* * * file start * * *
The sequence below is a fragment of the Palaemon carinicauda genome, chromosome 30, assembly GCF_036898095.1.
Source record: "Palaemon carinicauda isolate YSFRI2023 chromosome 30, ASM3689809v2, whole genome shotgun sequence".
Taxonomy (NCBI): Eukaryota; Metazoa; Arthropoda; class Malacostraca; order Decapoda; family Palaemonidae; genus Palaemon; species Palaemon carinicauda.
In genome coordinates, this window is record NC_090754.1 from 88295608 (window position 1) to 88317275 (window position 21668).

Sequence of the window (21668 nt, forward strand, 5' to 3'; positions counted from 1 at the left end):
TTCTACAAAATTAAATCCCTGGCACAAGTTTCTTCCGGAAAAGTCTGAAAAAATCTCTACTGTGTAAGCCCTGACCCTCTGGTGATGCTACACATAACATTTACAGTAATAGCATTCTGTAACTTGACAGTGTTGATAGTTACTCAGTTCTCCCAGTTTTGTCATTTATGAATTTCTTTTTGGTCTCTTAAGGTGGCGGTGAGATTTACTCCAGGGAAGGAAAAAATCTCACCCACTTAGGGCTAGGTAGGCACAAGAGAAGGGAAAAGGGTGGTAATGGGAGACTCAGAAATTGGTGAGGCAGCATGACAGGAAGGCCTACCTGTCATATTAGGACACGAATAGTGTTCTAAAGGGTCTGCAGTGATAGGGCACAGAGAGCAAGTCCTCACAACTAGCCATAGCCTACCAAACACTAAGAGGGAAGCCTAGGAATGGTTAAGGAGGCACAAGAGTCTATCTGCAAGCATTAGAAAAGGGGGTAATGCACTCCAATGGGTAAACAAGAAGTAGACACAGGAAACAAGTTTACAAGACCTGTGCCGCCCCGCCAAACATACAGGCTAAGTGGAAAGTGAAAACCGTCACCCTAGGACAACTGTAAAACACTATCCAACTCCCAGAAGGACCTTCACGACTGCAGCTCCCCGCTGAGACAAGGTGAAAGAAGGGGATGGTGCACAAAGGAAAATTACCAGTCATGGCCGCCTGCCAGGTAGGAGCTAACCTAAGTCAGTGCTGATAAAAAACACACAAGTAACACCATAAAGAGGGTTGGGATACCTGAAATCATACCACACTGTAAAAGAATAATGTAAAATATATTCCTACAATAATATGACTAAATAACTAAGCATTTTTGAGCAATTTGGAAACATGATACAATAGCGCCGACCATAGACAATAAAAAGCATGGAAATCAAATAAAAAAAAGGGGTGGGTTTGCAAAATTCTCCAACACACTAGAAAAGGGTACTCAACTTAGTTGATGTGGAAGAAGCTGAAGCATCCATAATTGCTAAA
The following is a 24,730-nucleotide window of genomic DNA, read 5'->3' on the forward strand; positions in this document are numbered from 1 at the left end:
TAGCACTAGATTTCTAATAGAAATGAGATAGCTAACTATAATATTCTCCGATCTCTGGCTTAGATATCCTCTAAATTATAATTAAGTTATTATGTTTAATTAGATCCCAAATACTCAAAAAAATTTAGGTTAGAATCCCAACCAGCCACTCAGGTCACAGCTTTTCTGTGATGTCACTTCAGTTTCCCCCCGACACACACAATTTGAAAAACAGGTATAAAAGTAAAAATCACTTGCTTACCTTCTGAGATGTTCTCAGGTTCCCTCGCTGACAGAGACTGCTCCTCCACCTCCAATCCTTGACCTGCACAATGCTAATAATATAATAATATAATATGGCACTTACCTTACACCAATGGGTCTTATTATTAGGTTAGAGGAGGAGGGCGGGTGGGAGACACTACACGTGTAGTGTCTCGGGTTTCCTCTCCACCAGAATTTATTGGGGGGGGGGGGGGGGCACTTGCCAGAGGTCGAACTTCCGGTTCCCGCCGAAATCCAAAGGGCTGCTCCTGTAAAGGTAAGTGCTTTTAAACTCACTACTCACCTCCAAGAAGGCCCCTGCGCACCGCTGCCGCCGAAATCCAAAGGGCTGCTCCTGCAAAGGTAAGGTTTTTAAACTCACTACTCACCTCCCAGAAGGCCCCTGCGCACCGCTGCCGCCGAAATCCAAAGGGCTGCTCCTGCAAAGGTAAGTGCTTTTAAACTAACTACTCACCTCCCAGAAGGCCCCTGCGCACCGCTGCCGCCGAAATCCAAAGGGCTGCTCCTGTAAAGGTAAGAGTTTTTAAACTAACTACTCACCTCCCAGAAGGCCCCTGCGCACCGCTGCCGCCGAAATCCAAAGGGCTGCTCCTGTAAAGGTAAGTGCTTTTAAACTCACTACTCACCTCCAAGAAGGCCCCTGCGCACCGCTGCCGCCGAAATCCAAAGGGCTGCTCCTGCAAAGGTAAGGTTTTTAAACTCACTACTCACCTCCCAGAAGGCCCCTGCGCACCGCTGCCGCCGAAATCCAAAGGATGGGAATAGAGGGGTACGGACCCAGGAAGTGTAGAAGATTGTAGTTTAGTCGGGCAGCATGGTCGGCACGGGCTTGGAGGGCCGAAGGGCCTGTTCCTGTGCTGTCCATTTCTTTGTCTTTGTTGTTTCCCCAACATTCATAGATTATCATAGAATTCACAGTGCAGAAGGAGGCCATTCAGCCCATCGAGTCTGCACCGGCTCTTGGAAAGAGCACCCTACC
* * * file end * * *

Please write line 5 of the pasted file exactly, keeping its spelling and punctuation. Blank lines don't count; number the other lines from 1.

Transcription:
Sequence of the window (21668 nt, forward strand, 5' to 3'; positions counted from 1 at the left end):